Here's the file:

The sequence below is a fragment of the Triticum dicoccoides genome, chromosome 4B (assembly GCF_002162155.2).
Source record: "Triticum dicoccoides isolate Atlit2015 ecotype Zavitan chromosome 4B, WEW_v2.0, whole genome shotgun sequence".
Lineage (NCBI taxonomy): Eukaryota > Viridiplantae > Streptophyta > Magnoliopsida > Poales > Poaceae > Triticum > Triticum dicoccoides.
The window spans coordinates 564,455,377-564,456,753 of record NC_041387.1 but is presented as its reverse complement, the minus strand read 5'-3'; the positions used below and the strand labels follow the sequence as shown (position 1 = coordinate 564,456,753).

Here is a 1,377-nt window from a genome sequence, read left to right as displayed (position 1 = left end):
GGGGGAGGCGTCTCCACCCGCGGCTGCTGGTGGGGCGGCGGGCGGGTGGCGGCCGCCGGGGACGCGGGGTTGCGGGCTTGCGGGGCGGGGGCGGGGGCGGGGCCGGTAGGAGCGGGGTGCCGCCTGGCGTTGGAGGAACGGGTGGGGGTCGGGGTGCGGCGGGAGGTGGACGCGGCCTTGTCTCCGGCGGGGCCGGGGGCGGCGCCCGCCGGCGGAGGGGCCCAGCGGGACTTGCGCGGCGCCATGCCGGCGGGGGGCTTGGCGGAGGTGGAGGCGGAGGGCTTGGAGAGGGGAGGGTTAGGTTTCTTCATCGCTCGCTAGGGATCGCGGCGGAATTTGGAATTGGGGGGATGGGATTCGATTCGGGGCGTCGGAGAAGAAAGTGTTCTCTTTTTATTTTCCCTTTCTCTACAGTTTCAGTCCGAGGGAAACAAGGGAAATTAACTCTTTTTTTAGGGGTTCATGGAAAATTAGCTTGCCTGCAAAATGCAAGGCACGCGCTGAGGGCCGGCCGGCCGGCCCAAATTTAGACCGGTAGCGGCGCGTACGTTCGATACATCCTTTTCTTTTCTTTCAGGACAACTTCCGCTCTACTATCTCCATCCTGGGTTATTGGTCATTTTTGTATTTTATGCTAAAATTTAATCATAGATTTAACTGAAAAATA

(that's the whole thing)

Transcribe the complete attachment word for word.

The sequence below is a fragment of the Triticum dicoccoides genome, chromosome 4B (assembly GCF_002162155.2).
Source record: "Triticum dicoccoides isolate Atlit2015 ecotype Zavitan chromosome 4B, WEW_v2.0, whole genome shotgun sequence".
Lineage (NCBI taxonomy): Eukaryota > Viridiplantae > Streptophyta > Magnoliopsida > Poales > Poaceae > Triticum > Triticum dicoccoides.
The window spans coordinates 564,455,377-564,456,753 of record NC_041387.1 but is presented as its reverse complement, the minus strand read 5'-3'; the positions used below and the strand labels follow the sequence as shown (position 1 = coordinate 564,456,753).

Here is a 1,377-nt window from a genome sequence, read left to right as displayed (position 1 = left end):
GGGGGAGGCGTCTCCACCCGCGGCTGCTGGTGGGGCGGCGGGCGGGTGGCGGCCGCCGGGGACGCGGGGTTGCGGGCTTGCGGGGCGGGGGCGGGGGCGGGGCCGGTAGGAGCGGGGTGCCGCCTGGCGTTGGAGGAACGGGTGGGGGTCGGGGTGCGGCGGGAGGTGGACGCGGCCTTGTCTCCGGCGGGGCCGGGGGCGGCGCCCGCCGGCGGAGGGGCCCAGCGGGACTTGCGCGGCGCCATGCCGGCGGGGGGCTTGGCGGAGGTGGAGGCGGAGGGCTTGGAGAGGGGAGGGTTAGGTTTCTTCATCGCTCGCTAGGGATCGCGGCGGAATTTGGAATTGGGGGGATGGGATTCGATTCGGGGCGTCGGAGAAGAAAGTGTTCTCTTTTTATTTTCCCTTTCTCTACAGTTTCAGTCCGAGGGAAACAAGGGAAATTAACTCTTTTTTTAGGGGTTCATGGAAAATTAGCTTGCCTGCAAAATGCAAGGCACGCGCTGAGGGCCGGCCGGCCGGCCCAAATTTAGACCGGTAGCGGCGCGTACGTTCGATACATCCTTTTCTTTTCTTTCAGGACAACTTCCGCTCTACTATCTCCATCCTGGGTTATTGGTCATTTTTGTATTTTATGCTAAAATTTAATCATAGATTTAACTGAAAAATA